A new study is trying to clarify why you felt exhausted or burned out after a Zoom video conferencing for work or social life, you’re not alone.
The frustration and mental drain, in part, can be connected to trying to catch subtle cues during conversations over Zoom, in the face of internet lag time, according to a new University of Michigan study.
Conversations have a transition time between speakers averaging about 200 milliseconds. Because this is fast, the listener has to comprehend the speaker, plan his response, and predict when he can cut in, simultaneously, said Julie Boland, professor of psychology and linguistics.
Brainwaves, or neural oscillators, may automate a part of this, by synching the two speakers on syllable rate, to help with the timing.
“Oscillators can tolerate a certain amount of deviation (in syllable rate), without desyncing, which is necessary to handle the fuzzy rhythms of speech,” said Boland, the study’s lead author. “However, the variable electronic transmission delays in videoconferencing are probably sufficient to destabilize these oscillators.”
Boland and colleagues find evidence of this destabilization in the longer turn initiation times over Zoom.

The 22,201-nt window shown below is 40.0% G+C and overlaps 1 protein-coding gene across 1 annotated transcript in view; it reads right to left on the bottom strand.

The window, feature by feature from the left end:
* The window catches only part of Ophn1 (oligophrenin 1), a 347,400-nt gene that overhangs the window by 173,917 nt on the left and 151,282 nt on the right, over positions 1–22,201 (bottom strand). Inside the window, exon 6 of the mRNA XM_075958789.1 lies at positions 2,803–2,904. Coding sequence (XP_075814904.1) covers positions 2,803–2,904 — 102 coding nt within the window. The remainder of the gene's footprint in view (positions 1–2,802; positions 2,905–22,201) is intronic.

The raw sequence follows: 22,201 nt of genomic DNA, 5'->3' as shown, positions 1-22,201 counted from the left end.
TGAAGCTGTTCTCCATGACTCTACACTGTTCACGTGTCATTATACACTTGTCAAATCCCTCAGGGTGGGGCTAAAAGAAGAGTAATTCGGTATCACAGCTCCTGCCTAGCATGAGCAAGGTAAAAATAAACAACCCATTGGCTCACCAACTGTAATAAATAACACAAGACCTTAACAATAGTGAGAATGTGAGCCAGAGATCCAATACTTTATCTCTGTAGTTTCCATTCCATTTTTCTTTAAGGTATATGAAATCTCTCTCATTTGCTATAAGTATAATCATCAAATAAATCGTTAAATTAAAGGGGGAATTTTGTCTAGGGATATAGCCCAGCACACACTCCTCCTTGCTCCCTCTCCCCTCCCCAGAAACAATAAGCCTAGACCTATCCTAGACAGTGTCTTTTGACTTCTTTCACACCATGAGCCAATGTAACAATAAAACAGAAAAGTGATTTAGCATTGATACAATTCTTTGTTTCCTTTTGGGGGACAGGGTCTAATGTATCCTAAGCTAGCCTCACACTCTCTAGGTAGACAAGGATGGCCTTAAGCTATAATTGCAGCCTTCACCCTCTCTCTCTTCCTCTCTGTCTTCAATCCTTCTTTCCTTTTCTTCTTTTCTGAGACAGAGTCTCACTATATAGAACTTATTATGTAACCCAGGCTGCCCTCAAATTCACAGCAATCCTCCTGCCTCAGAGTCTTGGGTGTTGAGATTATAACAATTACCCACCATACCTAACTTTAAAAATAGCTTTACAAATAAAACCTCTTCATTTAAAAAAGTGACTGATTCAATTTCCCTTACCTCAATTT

“This is one factor that makes Zoom conversations more effortful and tiring than in-person conversations,” she said.
Zoom support pages suggest that transmission lags under 150 milliseconds (less than a 1/5 of a second) should lead to a fully satisfactory experience without any noticeable lag. Boland’s study focuses on considerably shorter lags – well under this level, ranging from about 30 to 70 milliseconds, with more samples at the low end.
Transmission lag, she said, can’t get faster than about 30 milliseconds, given that the electronic data have to travel a considerable distance (bouncing off a satellite). The variability in lag is related to internet traffic.
“Short lags cause problems because the period of a neural oscillator tracking speech rate would need to be in the range of 100-150 milliseconds,” Boland said.
The human voice already stretches that tolerance for variability, so adding even 30-50 milliseconds of transmission lag would be beyond the capacity of the proposed oscillator. So, people need to use other, less automatic cognitive mechanisms, she said.
Thus, video conferencing—as many have learned during the pandemic—can be less enjoyable and feel more awkward.
Boland said she’s been fascinated by the processing efficiency of conversation for several years. The impact from Zoom calls, which seemed to rob the rhythm and grace from interactions, piqued her interest to better understand how the brain and speech were impacted.
The study’s co-authors, Pedro Fonseca, Ilana Mermelstein and Myles Williamson, are undergraduates at U-M’s College of Literature, Science, and the Arts.
The findings appear in the current issue of the Journal of Experimental Psychology: General.
More information: Boland, J. E. et al, Zoom disrupts the rhythm of conversation. Journal of Experimental Psychology: General (2021). doi.org/10.1037/xge0001150